Sexual misconduct, including harassment and assault, is a pervasive problem in militaries worldwide. It affects women disproportionately,[12][13][14][15][16][17] particularly younger women and girls.[13][18][19][12][20][21] Other groups at high risk include partners of personnel, child cadets, and military detainees.

While prevalence varies by country, military branch, and other factors, official statistics from Canada, the UK, and the US indicate that between a quarter and a third of military women in these countries are sexually harassed at work at least once each year.[22][23][24] Military training settings are characterised by a particularly high level of sexual harassment and assault relative to both the civilian population and other military settings.[24][25][26][27][28] Research further shows an increase in perpetration during and after deployment on military operations.[29][30][31]


Sexual assault is recognized as a crime in the United States military, and is generally defined as sexual contact or acts upon a person or persons who did not or could not (legitimately) consent to it. It may, but does not need to, involve the use of force, physical threat, or abuse of authority by the perpetrator(s), which often leads to the victim or victims of the crime fearing to seek justice. This fear is instilled by the same means in which the act was opposed on the person or persons. Sexual assault includes: rape, indecent assault, attempts to commit these acts, and witnessing these acts and not reporting them.[32]

The U.S. Army Study Guide states:

Sexual assault is a crime defined as intentional sexual contact, characterized by use of force, physical threat or abuse of authority or when the victim does not or cannot consent. Sexual Assault includes: Rape; Non consensual Sodomy (oral or anal sex); Indecent Assault (unwanted, inappropriate sexual contact or fondling); and Attempts to commit these acts.[33]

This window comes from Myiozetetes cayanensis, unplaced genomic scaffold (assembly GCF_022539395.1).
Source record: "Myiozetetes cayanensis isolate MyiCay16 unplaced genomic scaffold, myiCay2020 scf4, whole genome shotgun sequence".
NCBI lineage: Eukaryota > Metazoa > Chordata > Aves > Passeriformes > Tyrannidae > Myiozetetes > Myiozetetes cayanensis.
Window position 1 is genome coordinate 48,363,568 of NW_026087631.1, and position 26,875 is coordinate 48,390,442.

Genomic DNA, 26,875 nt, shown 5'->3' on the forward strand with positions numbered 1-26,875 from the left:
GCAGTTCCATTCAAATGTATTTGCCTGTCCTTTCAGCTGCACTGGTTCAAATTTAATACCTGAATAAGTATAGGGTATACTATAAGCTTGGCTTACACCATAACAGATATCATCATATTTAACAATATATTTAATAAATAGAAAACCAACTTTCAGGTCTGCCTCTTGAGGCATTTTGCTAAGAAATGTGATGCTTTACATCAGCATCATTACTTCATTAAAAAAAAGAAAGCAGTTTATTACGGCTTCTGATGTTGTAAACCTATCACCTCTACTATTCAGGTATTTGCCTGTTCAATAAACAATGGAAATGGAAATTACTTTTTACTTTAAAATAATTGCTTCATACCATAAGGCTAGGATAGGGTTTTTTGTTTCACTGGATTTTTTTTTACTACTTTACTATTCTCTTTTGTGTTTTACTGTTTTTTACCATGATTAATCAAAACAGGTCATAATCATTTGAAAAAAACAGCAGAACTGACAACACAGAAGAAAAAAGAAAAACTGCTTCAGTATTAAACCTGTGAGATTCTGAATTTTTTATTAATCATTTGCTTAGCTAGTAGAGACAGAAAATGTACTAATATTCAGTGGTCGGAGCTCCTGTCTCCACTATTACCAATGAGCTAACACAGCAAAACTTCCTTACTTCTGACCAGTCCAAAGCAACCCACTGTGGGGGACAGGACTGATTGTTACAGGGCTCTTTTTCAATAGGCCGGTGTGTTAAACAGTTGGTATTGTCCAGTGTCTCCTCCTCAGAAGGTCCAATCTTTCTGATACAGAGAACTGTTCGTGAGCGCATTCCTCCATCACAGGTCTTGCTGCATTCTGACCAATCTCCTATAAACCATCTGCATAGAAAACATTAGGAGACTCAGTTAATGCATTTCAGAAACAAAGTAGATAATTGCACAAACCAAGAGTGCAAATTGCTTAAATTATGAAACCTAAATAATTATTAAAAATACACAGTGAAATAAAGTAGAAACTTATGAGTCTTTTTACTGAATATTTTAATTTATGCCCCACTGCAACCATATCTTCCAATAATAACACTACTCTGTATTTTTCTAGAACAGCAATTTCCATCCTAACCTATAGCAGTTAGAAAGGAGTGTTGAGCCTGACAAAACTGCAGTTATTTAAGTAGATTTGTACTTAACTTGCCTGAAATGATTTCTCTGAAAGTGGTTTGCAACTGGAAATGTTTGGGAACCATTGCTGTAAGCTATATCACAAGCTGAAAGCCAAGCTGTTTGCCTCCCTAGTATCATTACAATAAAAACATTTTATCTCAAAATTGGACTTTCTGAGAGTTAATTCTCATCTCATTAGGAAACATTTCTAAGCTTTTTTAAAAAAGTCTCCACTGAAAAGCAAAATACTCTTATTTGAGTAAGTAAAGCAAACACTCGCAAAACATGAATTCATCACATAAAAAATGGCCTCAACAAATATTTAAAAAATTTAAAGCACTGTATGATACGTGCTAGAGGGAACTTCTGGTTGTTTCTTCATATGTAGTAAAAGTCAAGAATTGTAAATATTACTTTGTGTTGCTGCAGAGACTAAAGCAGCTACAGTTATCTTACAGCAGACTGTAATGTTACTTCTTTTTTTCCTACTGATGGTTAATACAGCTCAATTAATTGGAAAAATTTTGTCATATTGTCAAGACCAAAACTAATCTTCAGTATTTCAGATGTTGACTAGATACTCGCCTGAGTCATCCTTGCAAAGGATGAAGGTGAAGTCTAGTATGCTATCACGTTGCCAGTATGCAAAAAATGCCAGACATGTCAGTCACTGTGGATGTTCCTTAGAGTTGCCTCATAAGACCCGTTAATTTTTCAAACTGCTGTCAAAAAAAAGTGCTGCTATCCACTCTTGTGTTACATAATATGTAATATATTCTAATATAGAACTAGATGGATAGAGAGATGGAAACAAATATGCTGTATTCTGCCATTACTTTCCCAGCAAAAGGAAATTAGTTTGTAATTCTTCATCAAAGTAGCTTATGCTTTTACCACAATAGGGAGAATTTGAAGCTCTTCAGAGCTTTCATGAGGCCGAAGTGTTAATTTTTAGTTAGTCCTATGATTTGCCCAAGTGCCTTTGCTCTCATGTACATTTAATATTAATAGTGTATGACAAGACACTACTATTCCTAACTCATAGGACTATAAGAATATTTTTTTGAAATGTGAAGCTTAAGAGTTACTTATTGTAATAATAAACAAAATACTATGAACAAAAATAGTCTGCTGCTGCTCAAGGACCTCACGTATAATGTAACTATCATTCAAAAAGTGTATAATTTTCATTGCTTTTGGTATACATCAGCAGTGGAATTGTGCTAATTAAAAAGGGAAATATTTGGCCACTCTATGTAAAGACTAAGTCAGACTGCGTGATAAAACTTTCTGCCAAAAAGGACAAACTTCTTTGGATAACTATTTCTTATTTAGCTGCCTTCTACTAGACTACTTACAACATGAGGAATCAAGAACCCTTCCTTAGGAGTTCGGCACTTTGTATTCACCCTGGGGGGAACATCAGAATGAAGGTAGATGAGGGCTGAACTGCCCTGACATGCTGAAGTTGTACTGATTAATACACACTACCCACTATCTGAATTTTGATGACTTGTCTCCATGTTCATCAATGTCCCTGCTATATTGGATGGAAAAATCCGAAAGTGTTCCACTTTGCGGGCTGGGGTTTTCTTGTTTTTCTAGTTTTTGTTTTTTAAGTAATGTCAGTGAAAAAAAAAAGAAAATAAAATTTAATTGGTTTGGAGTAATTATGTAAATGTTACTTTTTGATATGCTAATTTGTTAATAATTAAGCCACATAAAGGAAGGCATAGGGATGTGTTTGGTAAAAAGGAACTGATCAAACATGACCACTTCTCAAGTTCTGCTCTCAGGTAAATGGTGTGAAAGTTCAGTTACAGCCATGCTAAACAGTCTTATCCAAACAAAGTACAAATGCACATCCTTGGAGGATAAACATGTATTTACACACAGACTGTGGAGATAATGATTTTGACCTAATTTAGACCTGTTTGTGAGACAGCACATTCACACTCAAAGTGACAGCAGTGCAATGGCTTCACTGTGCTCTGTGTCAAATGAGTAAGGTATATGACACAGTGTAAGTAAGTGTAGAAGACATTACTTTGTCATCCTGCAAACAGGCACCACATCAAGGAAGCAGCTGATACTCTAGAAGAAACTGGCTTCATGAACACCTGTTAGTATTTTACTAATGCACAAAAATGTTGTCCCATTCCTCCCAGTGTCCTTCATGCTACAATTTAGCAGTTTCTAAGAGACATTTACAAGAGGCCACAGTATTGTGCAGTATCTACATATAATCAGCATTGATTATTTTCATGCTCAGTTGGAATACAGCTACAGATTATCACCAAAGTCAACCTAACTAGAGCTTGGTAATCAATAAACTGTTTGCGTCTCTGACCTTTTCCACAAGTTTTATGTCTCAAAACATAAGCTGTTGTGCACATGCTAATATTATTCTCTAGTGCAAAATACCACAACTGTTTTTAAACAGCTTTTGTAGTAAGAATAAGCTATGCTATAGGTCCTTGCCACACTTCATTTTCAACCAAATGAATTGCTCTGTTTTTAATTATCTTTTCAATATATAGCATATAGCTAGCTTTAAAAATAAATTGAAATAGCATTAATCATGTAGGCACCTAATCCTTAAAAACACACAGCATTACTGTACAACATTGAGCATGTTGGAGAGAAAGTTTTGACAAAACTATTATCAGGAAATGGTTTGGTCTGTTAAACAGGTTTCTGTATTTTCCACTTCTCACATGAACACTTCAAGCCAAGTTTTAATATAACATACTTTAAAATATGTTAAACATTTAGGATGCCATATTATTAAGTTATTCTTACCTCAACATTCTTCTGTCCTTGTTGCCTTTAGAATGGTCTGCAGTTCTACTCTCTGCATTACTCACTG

The 2005 Defense Task Force on Sexual Harassment and Violence at the Military Service Academies report states:

Within the military community, the term sexual assault carries a more far-reaching meaning that encompasses everything from violent sexual acts such as rape, forcible sodomy, and assault with intent to commit rape or sodomy, to indecent assault. While indecent assault connotes violence, violence is not a prerequisite of the crime. Indecent assault can be a mere sexual touching that occurs without the consent of the person who is touched.[34]

The Uniform Code of Military Justice (UCMJ) § 920. Art. 120. "Rape and sexual assault generally" differentiates between rape (which requires an element of force or coercion) and sexual assault (which occurs any time a person commits a sexual act upon another person to which the latter did not or could not (legitimately) consent):

(a) Rape. —Any person subject to this chapter who commits a sexual act upon another person by—

(1) using unlawful force against that other person;
(2) using force causing or likely to cause death or grievous bodily harm to any person;
(3) threatening or placing that other person in fear that any person will be subjected to death, grievous bodily harm, or kidnapping;
(4) first rendering that other person unconscious; or
(5) administering to that other person by force or threat of force, or without the knowledge or consent of that person, a drug, intoxicant, or other similar substance and thereby substantially impairing the ability of that other person to appraise or control conduct;